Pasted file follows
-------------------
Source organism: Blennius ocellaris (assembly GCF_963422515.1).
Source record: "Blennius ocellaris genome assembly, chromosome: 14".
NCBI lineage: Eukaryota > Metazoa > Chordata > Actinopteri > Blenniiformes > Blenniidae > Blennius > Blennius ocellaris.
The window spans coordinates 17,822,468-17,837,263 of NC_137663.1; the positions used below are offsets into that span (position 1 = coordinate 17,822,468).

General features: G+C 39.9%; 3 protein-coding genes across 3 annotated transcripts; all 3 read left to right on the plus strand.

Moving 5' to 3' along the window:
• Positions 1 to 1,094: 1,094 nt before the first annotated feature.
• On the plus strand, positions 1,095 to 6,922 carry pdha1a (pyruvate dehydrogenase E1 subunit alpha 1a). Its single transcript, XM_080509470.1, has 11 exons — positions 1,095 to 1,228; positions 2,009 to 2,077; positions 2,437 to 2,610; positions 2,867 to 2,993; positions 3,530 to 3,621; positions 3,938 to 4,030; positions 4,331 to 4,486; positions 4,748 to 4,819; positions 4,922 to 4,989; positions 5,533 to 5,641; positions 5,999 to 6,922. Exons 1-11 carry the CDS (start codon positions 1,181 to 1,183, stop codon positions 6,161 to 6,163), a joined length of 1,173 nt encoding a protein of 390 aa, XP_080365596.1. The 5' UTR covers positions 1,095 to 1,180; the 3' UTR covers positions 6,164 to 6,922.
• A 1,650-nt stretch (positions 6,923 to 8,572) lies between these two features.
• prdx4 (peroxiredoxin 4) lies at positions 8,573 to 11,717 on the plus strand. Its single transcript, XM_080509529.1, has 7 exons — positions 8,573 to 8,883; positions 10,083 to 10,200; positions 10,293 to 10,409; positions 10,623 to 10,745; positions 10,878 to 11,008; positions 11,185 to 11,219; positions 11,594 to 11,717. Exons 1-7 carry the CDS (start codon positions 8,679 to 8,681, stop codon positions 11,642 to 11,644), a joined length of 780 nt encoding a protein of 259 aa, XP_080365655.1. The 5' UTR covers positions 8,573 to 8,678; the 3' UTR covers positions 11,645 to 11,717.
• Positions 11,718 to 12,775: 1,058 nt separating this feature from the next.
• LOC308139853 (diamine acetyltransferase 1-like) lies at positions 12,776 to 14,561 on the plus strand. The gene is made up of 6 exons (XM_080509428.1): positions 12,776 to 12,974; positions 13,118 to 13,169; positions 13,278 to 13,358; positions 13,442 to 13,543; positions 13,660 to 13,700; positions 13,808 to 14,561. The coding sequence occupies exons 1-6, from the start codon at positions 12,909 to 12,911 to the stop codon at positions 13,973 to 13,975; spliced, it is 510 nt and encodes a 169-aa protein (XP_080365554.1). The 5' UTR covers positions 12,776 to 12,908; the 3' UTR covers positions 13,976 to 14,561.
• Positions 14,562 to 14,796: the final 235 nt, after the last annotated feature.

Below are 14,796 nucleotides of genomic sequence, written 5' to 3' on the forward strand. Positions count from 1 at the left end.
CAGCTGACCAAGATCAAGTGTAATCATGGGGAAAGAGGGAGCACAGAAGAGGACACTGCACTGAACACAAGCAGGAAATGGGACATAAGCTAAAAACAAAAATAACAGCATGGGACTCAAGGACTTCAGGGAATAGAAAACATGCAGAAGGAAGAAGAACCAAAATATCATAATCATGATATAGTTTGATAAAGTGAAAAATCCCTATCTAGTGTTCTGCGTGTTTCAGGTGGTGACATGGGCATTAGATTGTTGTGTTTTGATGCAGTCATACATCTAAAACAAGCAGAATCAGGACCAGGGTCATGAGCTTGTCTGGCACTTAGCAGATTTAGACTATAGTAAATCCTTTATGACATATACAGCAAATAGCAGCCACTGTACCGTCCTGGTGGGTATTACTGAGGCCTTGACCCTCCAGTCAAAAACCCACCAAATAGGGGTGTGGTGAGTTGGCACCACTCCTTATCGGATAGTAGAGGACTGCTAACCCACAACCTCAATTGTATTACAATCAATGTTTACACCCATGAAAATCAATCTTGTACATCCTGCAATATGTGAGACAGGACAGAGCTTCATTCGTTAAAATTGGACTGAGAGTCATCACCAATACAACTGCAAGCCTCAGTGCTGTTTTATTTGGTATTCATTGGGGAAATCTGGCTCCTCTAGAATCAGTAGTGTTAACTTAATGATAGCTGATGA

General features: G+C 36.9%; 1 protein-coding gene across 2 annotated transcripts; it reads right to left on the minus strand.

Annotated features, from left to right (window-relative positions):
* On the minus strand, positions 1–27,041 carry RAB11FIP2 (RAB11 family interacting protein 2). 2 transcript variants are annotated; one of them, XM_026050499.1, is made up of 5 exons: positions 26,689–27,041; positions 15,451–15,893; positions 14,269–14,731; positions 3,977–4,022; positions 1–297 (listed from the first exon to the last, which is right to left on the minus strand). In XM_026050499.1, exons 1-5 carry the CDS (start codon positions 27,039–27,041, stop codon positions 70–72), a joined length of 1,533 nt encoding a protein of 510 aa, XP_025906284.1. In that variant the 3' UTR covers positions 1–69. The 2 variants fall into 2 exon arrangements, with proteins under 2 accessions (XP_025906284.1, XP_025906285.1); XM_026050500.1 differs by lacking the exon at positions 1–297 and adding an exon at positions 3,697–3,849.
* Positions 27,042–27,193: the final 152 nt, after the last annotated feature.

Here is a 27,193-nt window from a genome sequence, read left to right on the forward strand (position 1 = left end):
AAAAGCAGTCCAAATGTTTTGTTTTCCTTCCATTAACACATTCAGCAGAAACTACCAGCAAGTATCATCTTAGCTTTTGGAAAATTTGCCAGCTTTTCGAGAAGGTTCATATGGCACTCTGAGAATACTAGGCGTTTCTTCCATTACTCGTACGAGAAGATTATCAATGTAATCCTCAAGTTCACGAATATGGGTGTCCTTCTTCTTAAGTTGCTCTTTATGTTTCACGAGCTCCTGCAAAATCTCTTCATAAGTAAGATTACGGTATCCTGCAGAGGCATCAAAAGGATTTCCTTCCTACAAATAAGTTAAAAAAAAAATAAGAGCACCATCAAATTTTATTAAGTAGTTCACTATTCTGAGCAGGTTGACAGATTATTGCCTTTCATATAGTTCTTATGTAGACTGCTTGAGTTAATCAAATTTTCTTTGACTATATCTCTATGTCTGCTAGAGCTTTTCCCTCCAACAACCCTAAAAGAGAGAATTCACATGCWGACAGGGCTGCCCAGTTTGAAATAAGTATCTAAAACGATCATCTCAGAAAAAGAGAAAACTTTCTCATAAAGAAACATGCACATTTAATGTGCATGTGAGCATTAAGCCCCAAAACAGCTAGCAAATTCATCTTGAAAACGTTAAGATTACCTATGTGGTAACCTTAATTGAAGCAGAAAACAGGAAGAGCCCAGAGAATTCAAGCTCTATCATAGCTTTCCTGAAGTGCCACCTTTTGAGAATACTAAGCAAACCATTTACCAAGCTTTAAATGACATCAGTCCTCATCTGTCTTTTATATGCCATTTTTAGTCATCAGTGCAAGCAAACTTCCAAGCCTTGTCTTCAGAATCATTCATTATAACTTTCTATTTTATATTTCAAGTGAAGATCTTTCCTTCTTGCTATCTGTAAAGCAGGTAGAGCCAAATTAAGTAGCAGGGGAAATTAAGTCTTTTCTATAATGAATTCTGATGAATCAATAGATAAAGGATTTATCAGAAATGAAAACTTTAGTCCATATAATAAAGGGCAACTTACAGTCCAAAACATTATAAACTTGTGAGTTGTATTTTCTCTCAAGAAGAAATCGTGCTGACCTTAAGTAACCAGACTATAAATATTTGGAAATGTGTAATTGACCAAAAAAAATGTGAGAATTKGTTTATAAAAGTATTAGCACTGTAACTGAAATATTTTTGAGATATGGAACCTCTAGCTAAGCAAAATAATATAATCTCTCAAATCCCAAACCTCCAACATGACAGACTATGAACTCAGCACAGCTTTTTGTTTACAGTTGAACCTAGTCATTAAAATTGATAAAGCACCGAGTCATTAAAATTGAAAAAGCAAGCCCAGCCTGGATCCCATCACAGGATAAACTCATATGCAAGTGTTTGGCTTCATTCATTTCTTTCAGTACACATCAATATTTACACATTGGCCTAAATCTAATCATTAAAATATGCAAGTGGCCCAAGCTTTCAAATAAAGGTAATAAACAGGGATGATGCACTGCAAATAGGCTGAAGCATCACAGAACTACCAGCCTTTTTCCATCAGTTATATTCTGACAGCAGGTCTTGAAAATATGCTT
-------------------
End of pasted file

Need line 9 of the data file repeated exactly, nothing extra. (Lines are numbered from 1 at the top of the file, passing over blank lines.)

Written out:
• A 1,650-nt stretch (positions 6,923 to 8,572) lies between these two features.